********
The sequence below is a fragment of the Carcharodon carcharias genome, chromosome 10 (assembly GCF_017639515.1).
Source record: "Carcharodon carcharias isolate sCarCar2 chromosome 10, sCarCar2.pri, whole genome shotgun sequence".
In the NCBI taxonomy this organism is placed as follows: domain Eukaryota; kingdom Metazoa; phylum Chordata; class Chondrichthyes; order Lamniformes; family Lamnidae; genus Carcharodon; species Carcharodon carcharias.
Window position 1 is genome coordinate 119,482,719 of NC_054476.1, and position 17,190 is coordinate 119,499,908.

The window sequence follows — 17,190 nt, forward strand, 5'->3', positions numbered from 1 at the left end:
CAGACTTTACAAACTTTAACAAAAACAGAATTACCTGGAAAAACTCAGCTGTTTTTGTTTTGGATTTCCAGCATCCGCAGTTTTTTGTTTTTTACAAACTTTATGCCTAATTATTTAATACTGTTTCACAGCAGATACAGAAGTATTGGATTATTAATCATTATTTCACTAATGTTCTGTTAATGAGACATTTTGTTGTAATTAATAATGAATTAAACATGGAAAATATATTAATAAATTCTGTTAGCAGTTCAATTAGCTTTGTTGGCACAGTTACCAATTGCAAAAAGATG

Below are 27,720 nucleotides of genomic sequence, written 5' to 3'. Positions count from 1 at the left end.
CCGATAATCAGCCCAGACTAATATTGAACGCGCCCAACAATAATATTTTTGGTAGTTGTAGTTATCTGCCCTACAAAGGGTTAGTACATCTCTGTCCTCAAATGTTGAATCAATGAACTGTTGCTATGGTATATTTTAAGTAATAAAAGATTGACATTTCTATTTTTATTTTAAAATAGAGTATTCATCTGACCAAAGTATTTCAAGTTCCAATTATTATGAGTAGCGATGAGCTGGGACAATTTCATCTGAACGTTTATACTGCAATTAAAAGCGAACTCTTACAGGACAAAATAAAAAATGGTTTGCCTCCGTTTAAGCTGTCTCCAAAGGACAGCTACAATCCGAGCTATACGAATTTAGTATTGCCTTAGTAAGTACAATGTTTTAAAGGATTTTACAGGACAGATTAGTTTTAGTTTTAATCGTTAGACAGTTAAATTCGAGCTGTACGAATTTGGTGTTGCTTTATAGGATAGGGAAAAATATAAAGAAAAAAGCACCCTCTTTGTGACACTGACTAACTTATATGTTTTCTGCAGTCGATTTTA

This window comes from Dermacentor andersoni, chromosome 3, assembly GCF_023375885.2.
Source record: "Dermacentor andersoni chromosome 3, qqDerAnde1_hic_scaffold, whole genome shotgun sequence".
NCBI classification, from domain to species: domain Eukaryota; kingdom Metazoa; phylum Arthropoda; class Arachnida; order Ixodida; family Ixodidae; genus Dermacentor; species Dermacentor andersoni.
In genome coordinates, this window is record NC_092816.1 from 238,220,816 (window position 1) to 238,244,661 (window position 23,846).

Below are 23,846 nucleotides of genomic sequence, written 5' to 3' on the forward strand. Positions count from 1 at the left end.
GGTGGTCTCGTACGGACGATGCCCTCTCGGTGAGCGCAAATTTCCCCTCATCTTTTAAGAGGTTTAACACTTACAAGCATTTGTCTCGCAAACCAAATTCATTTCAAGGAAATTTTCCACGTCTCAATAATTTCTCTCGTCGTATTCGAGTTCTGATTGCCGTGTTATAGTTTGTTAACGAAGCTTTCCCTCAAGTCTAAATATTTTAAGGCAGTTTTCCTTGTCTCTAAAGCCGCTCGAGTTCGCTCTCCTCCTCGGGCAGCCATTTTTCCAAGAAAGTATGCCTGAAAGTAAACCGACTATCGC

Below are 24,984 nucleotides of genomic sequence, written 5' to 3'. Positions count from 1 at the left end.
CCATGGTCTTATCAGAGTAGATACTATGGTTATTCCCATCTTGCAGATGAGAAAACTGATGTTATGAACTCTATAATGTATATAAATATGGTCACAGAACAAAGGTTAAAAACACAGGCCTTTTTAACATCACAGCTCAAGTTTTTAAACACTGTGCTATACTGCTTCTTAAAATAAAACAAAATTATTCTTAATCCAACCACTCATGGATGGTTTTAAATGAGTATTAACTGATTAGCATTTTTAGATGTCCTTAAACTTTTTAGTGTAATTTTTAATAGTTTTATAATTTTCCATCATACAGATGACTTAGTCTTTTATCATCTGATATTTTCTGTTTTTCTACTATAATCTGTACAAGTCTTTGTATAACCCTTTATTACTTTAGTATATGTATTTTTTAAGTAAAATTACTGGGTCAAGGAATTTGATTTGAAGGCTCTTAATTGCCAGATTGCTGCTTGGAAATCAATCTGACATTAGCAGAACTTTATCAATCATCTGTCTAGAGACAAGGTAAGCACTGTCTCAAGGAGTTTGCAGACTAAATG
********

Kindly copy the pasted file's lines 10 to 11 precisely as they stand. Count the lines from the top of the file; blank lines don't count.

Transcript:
Source record: "Dermacentor andersoni chromosome 3, qqDerAnde1_hic_scaffold, whole genome shotgun sequence".
NCBI classification, from domain to species: domain Eukaryota; kingdom Metazoa; phylum Arthropoda; class Arachnida; order Ixodida; family Ixodidae; genus Dermacentor; species Dermacentor andersoni.